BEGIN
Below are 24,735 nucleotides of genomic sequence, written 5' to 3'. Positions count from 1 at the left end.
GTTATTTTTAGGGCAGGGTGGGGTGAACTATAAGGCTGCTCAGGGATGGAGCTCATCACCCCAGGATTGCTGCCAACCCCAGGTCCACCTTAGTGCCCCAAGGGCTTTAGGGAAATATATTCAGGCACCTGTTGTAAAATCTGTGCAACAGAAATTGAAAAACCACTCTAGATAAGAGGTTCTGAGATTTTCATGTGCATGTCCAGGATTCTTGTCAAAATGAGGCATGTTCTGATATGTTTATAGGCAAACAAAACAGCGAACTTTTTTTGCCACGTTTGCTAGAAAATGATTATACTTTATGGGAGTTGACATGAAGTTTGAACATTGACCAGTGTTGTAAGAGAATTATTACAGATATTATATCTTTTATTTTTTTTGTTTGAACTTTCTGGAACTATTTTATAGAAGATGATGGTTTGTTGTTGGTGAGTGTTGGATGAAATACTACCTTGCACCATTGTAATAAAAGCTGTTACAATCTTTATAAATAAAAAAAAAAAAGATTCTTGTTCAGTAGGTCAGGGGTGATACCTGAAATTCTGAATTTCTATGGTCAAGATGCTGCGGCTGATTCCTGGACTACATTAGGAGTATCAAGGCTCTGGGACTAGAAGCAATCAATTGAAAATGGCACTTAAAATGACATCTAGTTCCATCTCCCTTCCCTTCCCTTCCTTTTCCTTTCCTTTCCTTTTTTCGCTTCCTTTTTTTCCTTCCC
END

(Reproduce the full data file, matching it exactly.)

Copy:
Below are 24,735 nucleotides of genomic sequence, written 5' to 3'. Positions count from 1 at the left end.
GTTATTTTTAGGGCAGGGTGGGGTGAACTATAAGGCTGCTCAGGGATGGAGCTCATCACCCCAGGATTGCTGCCAACCCCAGGTCCACCTTAGTGCCCCAAGGGCTTTAGGGAAATATATTCAGGCACCTGTTGTAAAATCTGTGCAACAGAAATTGAAAAACCACTCTAGATAAGAGGTTCTGAGATTTTCATGTGCATGTCCAGGATTCTTGTCAAAATGAGGCATGTTCTGATATGTTTATAGGCAAACAAAACAGCGAACTTTTTTTGCCACGTTTGCTAGAAAATGATTATACTTTATGGGAGTTGACATGAAGTTTGAACATTGACCAGTGTTGTAAGAGAATTATTACAGATATTATATCTTTTATTTTTTTTGTTTGAACTTTCTGGAACTATTTTATAGAAGATGATGGTTTGTTGTTGGTGAGTGTTGGATGAAATACTACCTTGCACCATTGTAATAAAAGCTGTTACAATCTTTATAAATAAAAAAAAAAAAGATTCTTGTTCAGTAGGTCAGGGGTGATACCTGAAATTCTGAATTTCTATGGTCAAGATGCTGCGGCTGATTCCTGGACTACATTAGGAGTATCAAGGCTCTGGGACTAGAAGCAATCAATTGAAAATGGCACTTAAAATGACATCTAGTTCCATCTCCCTTCCCTTCCCTTCCTTTTCCTTTCCTTTCCTTTTTTCGCTTCCTTTTTTTCCTTCCC